According to the traditional Christian narrative, Jesus Christ was baptized by John the Baptist, a (perhaps) disillusioned Jew who was looking for an improved atonement solution, and found it with river baptism. Depending on how you decide to interpret it, the spirit either entered Jesus, was activated within him, or he decided to manifest it. After overcoming nearly 6 weeks of tremendous temptation, Jesus proceeded to minister around the Sea of Galillee before going to Jerusalem, where he was staked to a wooden cross at the approval of the Judean Governor, Pontius Pilate. This indignity occurred sometime in the early 30s, during Pilate’s tenure.
Given this background, one wonders how later Docetists and Gnostics managed to create such curious tales about Jesus’ prior life beyond the stars, and ongoing tensions between he and the “rulers of this world,” (1 Corinthians 2:6) namely, the world’s craftsman, Yaldabaoth.
This traditional story is made even more puzzling by the evidence we glean from the John the Baptist sect, which (believe it or not) still exists today between Iraq and Iran. This group is called the Mandaeans.
If we were to put on our “predictive modeling cap”, and begin with no prior knowledge about who the Mandaeans are or what they believe, what would we imagine they are like? What would we think they believe?
Before I learned anything about the Mandaeans, my first assumption was that their religion should look something like how Christianity remembers John the Bapist. In other words, the Mandaeans ought to look Jewish, have Jewish notions about how creation occurred, and the religion should be free from the Docetic and Gnostic shenanigans so prominently featured in pre-Orthodox Christianity (see Irenaeus).
I was wrong. My assumptions were not true. Mandaeanism has significant Gnostic underpinnings.
For example, Mandaeans believe there is a supreme God, and like in Zoroastrianism, there is a division between light and dark.
The Mandaeans also have an analog to the Gnostic Demiurge. Like in Gnosticism, the Mandaean ruler of darkness is equivalent to the creator of this world; Ptahil, along with two other rulers, Yushamin and Abathur, serve as a barrier between humans and the “King of Light”. This is comparable to the Gnostic notion of the barrier between the Earth and the high God, where the archons live between the Earth and the highest heaven. Another swirling similarity is that the Logos (Jesus/God’s Word) was said to have been emanated from the light in various Gnostic iterations.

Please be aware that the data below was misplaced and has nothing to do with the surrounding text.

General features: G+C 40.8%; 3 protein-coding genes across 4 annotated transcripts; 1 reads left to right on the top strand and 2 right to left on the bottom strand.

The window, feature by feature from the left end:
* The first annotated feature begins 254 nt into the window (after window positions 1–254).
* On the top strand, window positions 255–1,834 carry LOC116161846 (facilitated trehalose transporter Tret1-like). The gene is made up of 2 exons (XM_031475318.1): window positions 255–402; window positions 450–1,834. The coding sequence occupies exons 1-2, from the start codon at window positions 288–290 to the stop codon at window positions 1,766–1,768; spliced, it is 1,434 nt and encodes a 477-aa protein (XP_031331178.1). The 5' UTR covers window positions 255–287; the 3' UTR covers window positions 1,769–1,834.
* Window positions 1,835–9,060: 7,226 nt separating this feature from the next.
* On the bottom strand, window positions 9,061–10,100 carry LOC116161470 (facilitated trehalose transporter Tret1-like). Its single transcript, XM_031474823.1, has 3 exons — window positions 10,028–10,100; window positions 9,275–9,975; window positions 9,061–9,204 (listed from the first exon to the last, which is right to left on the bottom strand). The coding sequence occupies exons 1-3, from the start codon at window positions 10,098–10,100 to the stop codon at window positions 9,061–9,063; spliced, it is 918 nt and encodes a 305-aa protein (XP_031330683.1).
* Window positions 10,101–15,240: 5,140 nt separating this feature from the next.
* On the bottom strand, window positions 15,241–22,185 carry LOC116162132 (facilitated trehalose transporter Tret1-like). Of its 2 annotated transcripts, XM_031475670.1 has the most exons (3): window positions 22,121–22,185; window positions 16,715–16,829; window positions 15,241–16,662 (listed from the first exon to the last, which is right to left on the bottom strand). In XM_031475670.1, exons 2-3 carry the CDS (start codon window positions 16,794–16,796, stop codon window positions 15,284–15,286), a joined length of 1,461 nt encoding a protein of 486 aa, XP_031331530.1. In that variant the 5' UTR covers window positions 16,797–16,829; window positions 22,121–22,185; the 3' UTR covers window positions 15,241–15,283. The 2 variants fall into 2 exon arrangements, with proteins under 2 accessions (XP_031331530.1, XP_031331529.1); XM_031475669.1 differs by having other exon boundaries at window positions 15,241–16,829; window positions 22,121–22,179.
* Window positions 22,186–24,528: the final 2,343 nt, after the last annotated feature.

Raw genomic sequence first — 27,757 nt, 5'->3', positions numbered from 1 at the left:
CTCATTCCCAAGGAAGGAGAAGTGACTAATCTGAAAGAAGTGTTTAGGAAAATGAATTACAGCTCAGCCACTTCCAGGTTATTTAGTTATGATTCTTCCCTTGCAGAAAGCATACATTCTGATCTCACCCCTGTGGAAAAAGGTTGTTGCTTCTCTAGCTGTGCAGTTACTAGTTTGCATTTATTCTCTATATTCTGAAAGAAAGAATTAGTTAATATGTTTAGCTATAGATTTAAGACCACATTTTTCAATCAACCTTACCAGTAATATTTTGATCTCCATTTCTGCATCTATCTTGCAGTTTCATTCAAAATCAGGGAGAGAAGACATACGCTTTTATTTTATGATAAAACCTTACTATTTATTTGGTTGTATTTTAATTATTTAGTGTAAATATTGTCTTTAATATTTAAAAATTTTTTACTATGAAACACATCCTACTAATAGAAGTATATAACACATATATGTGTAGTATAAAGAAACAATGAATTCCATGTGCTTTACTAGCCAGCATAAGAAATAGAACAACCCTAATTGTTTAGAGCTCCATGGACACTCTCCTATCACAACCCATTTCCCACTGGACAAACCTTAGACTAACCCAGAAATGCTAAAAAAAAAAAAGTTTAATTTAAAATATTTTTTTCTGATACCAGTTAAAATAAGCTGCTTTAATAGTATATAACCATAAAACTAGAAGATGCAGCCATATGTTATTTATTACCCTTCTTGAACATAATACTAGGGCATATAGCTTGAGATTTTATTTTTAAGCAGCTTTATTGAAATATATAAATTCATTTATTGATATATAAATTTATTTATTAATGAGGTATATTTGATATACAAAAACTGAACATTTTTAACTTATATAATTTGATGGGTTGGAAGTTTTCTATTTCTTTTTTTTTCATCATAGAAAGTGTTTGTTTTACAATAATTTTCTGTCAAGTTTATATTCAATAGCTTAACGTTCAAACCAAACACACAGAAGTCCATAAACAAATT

One of the emerging themes in early Docetic and Gnostic Christianity was that Abraham and Moses were demoted. Since they were attached to the God of the Old Testament, the Jewish prophets served a lower God. This view of the demoted prophets remains in Mandaeanism, which likewise saw them as inferior and obsolete prophets.
But if John the Baptist was originally represented as a law-abiding Jew, how did his sect change from a seemingly Jewish view to one with such anti-Jewish sentiments and Gnostic and Zoroastrian influences?
One simple solution to the Mandaean creation story is their geography. The Mandaeans have been in Mesopotamia for centuries, and probably took cultural and philosophical influence from local Zoroastrians.
But another solution, and one that I think is quite likely in Mandaean evolution, is that the John the Baptist sect never really were law-abiding Jews; rather, they (like the earliest Christians) formed as a response to an increasingly persecuted and unattractive Judaism.
I have speculated in a previous post that John the Baptist probably did not exist. The more likely solution, at least in my mind, is that Mandaean origins followed an abstract trajectory similar to that of the Christians; more specifically, early theologians selected a 1st century anti-Roman activist described by Josephus, and transformed him into a more perfect prophet worthy of reverence to act as a proxy between them (and the imperfect material realm) and the high God, who was far above the visible stars.
In the case of Christianity, this 1st century activist was Jesus ben Ananias, who died around the year 65 after being struck in the head by a 70 pound Roman catapult stone.
But in the case of John the Baptist, the activist selected was Theudas, who was active around the Jordan River, had a small, fanatical following, and was beheaded. Josephus also called Theudas a magician.
A cynical person might wonder if the author of Acts 5:35-36 was aware that the John the Baptist sect had employed a similar Josephus-borrowing strategy as early Christians did when he wrote the following polemic:
Then he addressed the Sanhedrin: “Men of Israel, consider carefully what you intend to do to these men. Some time ago Theudas appeared, claiming to be somebody, and about four hundred men rallied to him. He was killed, all his followers were dispersed, and it all came to nothing.